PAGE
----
How harmful is smoking to smokers?
Public health advocates who claim one out of every three, or even one out of every two, smokers will die from a smoking-related illness are grossly exaggerating the real threat. The actual odds of a smoker dying from smoking before the age of 75 are about 1 in 12. In other words, 11 out of 12 life-long smokers don’t die before the age of 75 from a smoking-related disease.
In a 1998 article titled “Lies, Damned Lies, and 400,000 Smoking-related Deaths,” Levy and Marimont showed how removing diseases for which a link between smoking and mortality has been alleged but not proven cuts the hypothetical number of smoking-related fatalities in half. Replacing an unrealistically low death rate for never-smokers with the real fatality rate cuts the number by a third.
Controlling for “confounding factors”—such as the fact that smokers tend to exercise less, drink more, and accept high-risk jobs—reduces the estimated number of deaths by about half again. Instead of 400,000 smoking-related deaths a year, Levy and Marimont estimate the number to be around 100,000.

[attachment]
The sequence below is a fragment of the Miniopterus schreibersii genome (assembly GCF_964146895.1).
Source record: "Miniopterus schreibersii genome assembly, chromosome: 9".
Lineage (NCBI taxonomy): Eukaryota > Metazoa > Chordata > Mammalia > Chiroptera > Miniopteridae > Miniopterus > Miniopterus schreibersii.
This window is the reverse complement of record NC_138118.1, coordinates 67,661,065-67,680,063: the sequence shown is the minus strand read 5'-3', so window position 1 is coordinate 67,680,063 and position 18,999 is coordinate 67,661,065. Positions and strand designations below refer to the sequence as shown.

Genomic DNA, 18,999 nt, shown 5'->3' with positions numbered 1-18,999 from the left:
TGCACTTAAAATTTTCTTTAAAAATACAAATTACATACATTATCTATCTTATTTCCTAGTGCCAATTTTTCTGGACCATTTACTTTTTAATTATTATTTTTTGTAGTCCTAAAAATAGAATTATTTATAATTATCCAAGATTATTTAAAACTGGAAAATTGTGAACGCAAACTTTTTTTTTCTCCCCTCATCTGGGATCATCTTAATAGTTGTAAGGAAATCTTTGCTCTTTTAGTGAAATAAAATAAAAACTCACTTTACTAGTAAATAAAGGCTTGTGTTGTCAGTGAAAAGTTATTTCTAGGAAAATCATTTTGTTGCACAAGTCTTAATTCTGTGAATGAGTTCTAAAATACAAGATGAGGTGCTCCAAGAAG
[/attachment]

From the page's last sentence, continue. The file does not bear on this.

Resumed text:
This would place the lifetime odds of dying from smoking at 6 to 1 (45 million smokers divided by 100,000 deaths per year x 75 years), rather than 3 to 1. However, about half (45 percent) of all smoking-related deaths occur at age 75 or higher. Calling these deaths “premature” is stretching common usage of the word. The odds of a life-long smoker dying prematurely of a smoking-related disease, then, are about 12 to 1.
Written By: Maureen Martin and Joseph L. Bast
Folks, I’m not posting this to defend smoking…. I’m just pointing out how the powers that shouldn’t be use distortions and misleading statistics [fake news] to extend their control and domination over the population. The ongoing anti-smoking campaign is not about public health, drug abuse, or teen smoking. What it is all about is money, control, and jurisdiction.